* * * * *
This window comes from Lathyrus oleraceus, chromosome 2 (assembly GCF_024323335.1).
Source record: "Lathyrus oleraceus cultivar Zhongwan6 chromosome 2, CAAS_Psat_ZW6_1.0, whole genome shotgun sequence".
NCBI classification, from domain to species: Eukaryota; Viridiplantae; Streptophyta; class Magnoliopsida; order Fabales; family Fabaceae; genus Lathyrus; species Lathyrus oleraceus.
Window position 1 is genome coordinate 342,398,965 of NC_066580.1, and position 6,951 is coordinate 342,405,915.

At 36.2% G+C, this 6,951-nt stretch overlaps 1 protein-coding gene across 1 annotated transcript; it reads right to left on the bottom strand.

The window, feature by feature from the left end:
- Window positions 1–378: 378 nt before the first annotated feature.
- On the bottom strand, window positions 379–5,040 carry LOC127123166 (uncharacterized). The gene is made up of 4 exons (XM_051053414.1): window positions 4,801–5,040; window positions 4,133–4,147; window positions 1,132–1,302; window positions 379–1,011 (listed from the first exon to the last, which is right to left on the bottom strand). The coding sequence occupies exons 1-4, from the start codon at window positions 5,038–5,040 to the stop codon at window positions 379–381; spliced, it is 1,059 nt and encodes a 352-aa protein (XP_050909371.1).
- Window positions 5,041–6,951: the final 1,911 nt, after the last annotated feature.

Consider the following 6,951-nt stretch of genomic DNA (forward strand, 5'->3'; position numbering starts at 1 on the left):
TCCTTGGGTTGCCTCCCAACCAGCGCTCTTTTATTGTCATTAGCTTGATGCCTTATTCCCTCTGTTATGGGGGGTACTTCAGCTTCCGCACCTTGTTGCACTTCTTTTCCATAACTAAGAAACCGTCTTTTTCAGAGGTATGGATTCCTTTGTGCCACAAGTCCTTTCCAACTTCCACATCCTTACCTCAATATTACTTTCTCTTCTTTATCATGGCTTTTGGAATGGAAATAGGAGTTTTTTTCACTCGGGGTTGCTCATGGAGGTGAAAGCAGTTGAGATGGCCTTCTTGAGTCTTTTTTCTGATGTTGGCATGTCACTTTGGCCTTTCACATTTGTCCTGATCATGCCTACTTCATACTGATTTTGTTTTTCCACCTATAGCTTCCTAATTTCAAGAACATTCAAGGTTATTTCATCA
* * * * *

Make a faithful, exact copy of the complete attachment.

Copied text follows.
This window comes from Lathyrus oleraceus, chromosome 2 (assembly GCF_024323335.1).
Source record: "Lathyrus oleraceus cultivar Zhongwan6 chromosome 2, CAAS_Psat_ZW6_1.0, whole genome shotgun sequence".
NCBI classification, from domain to species: Eukaryota; Viridiplantae; Streptophyta; class Magnoliopsida; order Fabales; family Fabaceae; genus Lathyrus; species Lathyrus oleraceus.
Window position 1 is genome coordinate 342,398,965 of NC_066580.1, and position 6,951 is coordinate 342,405,915.

At 36.2% G+C, this 6,951-nt stretch overlaps 1 protein-coding gene across 1 annotated transcript; it reads right to left on the bottom strand.

The window, feature by feature from the left end:
- Window positions 1–378: 378 nt before the first annotated feature.
- On the bottom strand, window positions 379–5,040 carry LOC127123166 (uncharacterized). The gene is made up of 4 exons (XM_051053414.1): window positions 4,801–5,040; window positions 4,133–4,147; window positions 1,132–1,302; window positions 379–1,011 (listed from the first exon to the last, which is right to left on the bottom strand). The coding sequence occupies exons 1-4, from the start codon at window positions 5,038–5,040 to the stop codon at window positions 379–381; spliced, it is 1,059 nt and encodes a 352-aa protein (XP_050909371.1).
- Window positions 5,041–6,951: the final 1,911 nt, after the last annotated feature.

Consider the following 6,951-nt stretch of genomic DNA (forward strand, 5'->3'; position numbering starts at 1 on the left):
TCCTTGGGTTGCCTCCCAACCAGCGCTCTTTTATTGTCATTAGCTTGATGCCTTATTCCCTCTGTTATGGGGGGTACTTCAGCTTCCGCACCTTGTTGCACTTCTTTTCCATAACTAAGAAACCGTCTTTTTCAGAGGTATGGATTCCTTTGTGCCACAAGTCCTTTCCAACTTCCACATCCTTACCTCAATATTACTTTCTCTTCTTTATCATGGCTTTTGGAATGGAAATAGGAGTTTTTTTCACTCGGGGTTGCTCATGGAGGTGAAAGCAGTTGAGATGGCCTTCTTGAGTCTTTTTTCTGATGTTGGCATGTCACTTTGGCCTTTCACATTTGTCCTGATCATGCCTACTTCATACTGATTTTGTTTTTCCACCTATAGCTTCCTAATTTCAAGAACATTCAAGGTTATTTCATCA